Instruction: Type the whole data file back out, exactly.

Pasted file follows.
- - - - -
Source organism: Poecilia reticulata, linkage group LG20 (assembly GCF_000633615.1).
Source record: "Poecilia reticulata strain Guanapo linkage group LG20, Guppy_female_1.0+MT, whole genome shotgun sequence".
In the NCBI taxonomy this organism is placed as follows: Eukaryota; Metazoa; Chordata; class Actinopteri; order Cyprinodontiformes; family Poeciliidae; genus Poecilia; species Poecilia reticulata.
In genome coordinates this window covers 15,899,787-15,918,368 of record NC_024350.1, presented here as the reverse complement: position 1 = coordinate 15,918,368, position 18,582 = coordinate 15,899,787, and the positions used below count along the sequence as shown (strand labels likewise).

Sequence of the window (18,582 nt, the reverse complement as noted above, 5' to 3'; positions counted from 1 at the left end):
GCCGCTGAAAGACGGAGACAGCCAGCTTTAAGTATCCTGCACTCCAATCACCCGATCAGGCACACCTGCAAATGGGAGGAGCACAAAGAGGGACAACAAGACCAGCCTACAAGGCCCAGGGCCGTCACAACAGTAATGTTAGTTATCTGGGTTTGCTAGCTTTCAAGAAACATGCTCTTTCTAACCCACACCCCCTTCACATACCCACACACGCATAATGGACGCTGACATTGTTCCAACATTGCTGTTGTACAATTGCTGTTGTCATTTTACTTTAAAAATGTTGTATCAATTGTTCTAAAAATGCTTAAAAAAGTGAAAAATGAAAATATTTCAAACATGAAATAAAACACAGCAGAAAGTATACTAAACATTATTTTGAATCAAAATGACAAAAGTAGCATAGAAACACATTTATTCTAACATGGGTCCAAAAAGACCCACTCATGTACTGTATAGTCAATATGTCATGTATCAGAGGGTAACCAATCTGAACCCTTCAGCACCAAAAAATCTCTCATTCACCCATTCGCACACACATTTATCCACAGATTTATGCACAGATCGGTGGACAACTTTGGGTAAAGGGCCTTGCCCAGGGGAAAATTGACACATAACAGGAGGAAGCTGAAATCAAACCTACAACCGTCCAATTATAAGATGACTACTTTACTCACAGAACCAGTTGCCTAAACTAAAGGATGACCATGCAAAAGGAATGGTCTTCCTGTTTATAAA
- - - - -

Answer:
Source organism: Poecilia reticulata, linkage group LG20 (assembly GCF_000633615.1).
Source record: "Poecilia reticulata strain Guanapo linkage group LG20, Guppy_female_1.0+MT, whole genome shotgun sequence".
In the NCBI taxonomy this organism is placed as follows: Eukaryota; Metazoa; Chordata; class Actinopteri; order Cyprinodontiformes; family Poeciliidae; genus Poecilia; species Poecilia reticulata.
In genome coordinates this window covers 15,899,787-15,918,368 of record NC_024350.1, presented here as the reverse complement: position 1 = coordinate 15,918,368, position 18,582 = coordinate 15,899,787, and the positions used below count along the sequence as shown (strand labels likewise).

Sequence of the window (18,582 nt, the reverse complement as noted above, 5' to 3'; positions counted from 1 at the left end):
GCCGCTGAAAGACGGAGACAGCCAGCTTTAAGTATCCTGCACTCCAATCACCCGATCAGGCACACCTGCAAATGGGAGGAGCACAAAGAGGGACAACAAGACCAGCCTACAAGGCCCAGGGCCGTCACAACAGTAATGTTAGTTATCTGGGTTTGCTAGCTTTCAAGAAACATGCTCTTTCTAACCCACACCCCCTTCACATACCCACACACGCATAATGGACGCTGACATTGTTCCAACATTGCTGTTGTACAATTGCTGTTGTCATTTTACTTTAAAAATGTTGTATCAATTGTTCTAAAAATGCTTAAAAAAGTGAAAAATGAAAATATTTCAAACATGAAATAAAACACAGCAGAAAGTATACTAAACATTATTTTGAATCAAAATGACAAAAGTAGCATAGAAACACATTTATTCTAACATGGGTCCAAAAAGACCCACTCATGTACTGTATAGTCAATATGTCATGTATCAGAGGGTAACCAATCTGAACCCTTCAGCACCAAAAAATCTCTCATTCACCCATTCGCACACACATTTATCCACAGATTTATGCACAGATCGGTGGACAACTTTGGGTAAAGGGCCTTGCCCAGGGGAAAATTGACACATAACAGGAGGAAGCTGAAATCAAACCTACAACCGTCCAATTATAAGATGACTACTTTACTCACAGAACCAGTTGCCTAAACTAAAGGATGACCATGCAAAAGGAATGGTCTTCCTGTTTATAAA